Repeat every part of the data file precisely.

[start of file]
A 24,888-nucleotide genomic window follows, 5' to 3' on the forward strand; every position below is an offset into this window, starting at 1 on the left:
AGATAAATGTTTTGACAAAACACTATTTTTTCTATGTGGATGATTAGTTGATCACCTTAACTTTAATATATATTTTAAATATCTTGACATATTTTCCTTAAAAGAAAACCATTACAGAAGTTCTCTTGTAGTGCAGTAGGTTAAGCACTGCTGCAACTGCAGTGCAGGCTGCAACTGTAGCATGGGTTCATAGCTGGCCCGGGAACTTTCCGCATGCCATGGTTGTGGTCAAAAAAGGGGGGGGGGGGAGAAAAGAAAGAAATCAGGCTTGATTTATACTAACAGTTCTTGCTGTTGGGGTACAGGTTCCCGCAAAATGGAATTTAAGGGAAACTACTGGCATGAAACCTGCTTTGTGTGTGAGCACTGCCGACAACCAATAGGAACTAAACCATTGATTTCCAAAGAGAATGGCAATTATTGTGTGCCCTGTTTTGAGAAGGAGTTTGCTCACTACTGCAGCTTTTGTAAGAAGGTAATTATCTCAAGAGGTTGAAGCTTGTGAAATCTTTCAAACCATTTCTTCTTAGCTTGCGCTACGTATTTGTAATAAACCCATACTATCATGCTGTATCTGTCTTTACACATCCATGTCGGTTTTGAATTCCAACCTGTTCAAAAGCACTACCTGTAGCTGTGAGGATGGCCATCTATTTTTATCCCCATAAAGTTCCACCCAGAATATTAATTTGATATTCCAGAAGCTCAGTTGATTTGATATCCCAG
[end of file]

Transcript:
A 24,888-nucleotide genomic window follows, 5' to 3' on the forward strand; every position below is an offset into this window, starting at 1 on the left:
AGATAAATGTTTTGACAAAACACTATTTTTTCTATGTGGATGATTAGTTGATCACCTTAACTTTAATATATATTTTAAATATCTTGACATATTTTCCTTAAAAGAAAACCATTACAGAAGTTCTCTTGTAGTGCAGTAGGTTAAGCACTGCTGCAACTGCAGTGCAGGCTGCAACTGTAGCATGGGTTCATAGCTGGCCCGGGAACTTTCCGCATGCCATGGTTGTGGTCAAAAAAGGGGGGGGGGGGAGAAAAGAAAGAAATCAGGCTTGATTTATACTAACAGTTCTTGCTGTTGGGGTACAGGTTCCCGCAAAATGGAATTTAAGGGAAACTACTGGCATGAAACCTGCTTTGTGTGTGAGCACTGCCGACAACCAATAGGAACTAAACCATTGATTTCCAAAGAGAATGGCAATTATTGTGTGCCCTGTTTTGAGAAGGAGTTTGCTCACTACTGCAGCTTTTGTAAGAAGGTAATTATCTCAAGAGGTTGAAGCTTGTGAAATCTTTCAAACCATTTCTTCTTAGCTTGCGCTACGTATTTGTAATAAACCCATACTATCATGCTGTATCTGTCTTTACACATCCATGTCGGTTTTGAATTCCAACCTGTTCAAAAGCACTACCTGTAGCTGTGAGGATGGCCATCTATTTTTATCCCCATAAAGTTCCACCCAGAATATTAATTTGATATTCCAGAAGCTCAGTTGATTTGATATCCCAG